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English 101/Section #
"The Story of an Hour" is a short story in which Kate Chopin, the author, presents an often unheard of view of marriage. Mrs. Louise Mallard, Chopin's main character, experiences the exhilaration of freedom rather than the desolation of loneliness after she learns of her husband's death. Later, when Mrs. Mallard learns that her husband, Brently, still lives, she know that all hope of freedom is gone. The crushing disappointment kills Mrs. Mallard. Published in the late eighteen hundreds, the oppressive nature of marriage in "The Story of an Hour" may well be a reflection of, though not exclusive to, that era.
Though Chopin relates Mrs. Mallard's story, she does not do so in first person. Chopin reveals the story through a narrator's voice. The narrator is not simply an observer, however. The narrator knows, for example, that Mrs. Mallard, for the most part, did not love her husband (paragraph 15). It is obvious that the narrator knows more than can be physically observed. Chopin, however, never tells the reader what Mrs. Mallard is feeling. Instead, the reader must look into Mrs. Mallard's actions and words in order to understand what Mrs. Mallard feels.
Mrs. Mallard is held back in her marriage. The lines of her face "bespoke repression" (paragraph 8). When Mrs. Mallard learns of her husband's death, she knows that there will "be no powerful will bending her" (paragraph 14). There will be no husband who believes he has the "right to impose a private will upon a fellow creature" (paragraph 14). Mrs. Mallard acknowledges that her husband loved her. Brently had only ever looked at Mrs. Mallard with love (paragraph 13). This information implies to the reader that Brently is not a bad man; he simply believes that it is his right, and perhaps his obligation as a husband, to direct Mrs. Mallard in everything she does. When Mrs. Mallard learns of her husband's death, she realizes that he will no longer be there to repress her; there will be no one, save her, to direct her will. Then, in a crushing blow, everything she has just realized and begun to look forward to is stolen from her grasp.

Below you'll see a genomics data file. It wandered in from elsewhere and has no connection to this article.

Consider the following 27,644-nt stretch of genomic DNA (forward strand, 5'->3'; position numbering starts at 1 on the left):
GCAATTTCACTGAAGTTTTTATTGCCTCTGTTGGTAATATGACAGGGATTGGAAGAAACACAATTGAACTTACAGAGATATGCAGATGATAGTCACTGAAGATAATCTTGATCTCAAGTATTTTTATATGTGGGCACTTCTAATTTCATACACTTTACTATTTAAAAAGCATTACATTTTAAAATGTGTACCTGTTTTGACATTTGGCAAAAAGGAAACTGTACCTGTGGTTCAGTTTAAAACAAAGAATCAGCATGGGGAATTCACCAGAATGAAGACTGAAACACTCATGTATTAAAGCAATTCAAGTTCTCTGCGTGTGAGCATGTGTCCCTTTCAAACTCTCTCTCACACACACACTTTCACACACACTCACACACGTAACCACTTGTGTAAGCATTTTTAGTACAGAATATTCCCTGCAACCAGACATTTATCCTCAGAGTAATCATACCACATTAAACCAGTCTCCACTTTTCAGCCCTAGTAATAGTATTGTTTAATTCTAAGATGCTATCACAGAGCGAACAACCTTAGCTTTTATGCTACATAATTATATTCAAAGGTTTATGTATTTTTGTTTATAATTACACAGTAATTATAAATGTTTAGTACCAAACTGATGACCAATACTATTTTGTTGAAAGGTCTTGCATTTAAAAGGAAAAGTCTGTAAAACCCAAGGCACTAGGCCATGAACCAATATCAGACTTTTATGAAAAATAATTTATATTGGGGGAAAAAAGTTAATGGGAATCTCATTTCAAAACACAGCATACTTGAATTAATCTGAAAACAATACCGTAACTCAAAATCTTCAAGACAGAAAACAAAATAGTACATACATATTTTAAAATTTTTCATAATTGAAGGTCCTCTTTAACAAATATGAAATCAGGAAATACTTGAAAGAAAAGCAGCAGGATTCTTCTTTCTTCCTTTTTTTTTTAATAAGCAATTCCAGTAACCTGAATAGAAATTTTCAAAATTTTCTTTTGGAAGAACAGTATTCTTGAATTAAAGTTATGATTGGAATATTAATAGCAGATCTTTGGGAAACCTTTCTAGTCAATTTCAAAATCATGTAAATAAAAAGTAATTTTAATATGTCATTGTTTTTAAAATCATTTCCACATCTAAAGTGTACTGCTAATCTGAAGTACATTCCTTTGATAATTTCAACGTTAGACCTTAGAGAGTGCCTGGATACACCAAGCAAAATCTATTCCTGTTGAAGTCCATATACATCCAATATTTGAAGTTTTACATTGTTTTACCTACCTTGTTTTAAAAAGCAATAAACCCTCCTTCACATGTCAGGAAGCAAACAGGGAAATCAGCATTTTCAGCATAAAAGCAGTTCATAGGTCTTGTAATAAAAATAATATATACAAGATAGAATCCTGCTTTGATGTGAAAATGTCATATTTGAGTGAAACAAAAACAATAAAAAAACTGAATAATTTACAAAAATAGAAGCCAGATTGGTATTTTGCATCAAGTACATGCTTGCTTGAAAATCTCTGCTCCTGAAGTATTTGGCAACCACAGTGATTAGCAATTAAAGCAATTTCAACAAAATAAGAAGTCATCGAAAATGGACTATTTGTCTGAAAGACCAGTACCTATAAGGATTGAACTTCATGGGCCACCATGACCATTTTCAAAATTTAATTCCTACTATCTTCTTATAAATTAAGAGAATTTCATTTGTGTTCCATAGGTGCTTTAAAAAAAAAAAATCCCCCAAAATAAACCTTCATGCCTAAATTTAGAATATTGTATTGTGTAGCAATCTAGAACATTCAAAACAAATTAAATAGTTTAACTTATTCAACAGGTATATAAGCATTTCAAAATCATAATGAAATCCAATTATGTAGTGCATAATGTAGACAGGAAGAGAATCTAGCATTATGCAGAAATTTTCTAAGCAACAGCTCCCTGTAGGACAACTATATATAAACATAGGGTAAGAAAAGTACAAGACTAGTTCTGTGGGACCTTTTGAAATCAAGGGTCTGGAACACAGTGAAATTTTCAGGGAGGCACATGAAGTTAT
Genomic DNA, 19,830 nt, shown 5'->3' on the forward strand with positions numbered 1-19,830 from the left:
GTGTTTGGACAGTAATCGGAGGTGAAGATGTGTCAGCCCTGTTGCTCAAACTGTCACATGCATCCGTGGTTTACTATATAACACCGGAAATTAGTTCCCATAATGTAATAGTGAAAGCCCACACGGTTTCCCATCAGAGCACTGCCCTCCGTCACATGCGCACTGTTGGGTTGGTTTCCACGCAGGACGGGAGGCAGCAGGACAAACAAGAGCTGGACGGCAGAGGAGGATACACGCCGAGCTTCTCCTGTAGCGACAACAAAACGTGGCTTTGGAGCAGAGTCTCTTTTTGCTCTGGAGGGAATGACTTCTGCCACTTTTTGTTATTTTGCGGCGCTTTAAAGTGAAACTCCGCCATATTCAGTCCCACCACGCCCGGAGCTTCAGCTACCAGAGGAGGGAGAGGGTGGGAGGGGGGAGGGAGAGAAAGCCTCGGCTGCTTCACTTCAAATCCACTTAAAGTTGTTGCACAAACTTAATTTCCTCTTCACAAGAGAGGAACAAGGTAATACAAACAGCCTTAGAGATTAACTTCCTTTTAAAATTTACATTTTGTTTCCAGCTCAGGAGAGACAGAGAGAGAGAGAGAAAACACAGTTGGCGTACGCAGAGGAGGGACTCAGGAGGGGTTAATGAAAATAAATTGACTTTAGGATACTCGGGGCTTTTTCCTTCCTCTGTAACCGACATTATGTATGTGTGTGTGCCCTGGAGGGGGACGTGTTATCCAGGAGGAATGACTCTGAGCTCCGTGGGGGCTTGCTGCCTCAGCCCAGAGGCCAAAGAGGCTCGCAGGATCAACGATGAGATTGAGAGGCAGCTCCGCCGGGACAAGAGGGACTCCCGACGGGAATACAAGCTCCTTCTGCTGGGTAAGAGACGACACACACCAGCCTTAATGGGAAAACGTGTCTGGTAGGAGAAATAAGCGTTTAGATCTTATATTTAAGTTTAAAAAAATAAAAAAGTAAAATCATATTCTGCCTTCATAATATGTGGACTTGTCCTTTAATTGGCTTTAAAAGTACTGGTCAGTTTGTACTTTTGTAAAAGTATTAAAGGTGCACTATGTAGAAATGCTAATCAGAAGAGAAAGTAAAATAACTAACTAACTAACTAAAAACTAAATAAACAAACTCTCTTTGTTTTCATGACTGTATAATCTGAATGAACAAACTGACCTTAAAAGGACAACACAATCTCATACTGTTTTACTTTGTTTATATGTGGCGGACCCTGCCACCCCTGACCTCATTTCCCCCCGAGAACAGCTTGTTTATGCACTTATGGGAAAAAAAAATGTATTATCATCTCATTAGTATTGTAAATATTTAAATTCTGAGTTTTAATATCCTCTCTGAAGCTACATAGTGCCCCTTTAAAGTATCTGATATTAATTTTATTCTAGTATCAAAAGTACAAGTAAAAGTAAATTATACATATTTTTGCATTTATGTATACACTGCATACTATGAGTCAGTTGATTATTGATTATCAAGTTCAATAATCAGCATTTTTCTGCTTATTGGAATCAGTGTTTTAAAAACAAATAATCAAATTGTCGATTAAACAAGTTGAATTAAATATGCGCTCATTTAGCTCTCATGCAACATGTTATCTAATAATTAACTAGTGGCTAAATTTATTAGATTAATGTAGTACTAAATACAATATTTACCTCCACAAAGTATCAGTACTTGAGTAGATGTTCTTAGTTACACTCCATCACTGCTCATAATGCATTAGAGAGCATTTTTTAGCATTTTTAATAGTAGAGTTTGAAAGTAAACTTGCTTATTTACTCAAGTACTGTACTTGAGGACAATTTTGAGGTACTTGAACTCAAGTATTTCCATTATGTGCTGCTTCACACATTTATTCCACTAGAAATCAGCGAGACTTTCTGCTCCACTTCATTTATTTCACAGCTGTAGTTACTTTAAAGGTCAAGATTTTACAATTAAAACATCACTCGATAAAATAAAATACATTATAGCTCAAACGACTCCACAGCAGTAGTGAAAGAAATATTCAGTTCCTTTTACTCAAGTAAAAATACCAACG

Upon learning of her husband's death, Mrs. Mallard realizes that she is now free. She repeats the words "Free, free, free!" (paragraph 11) and fe...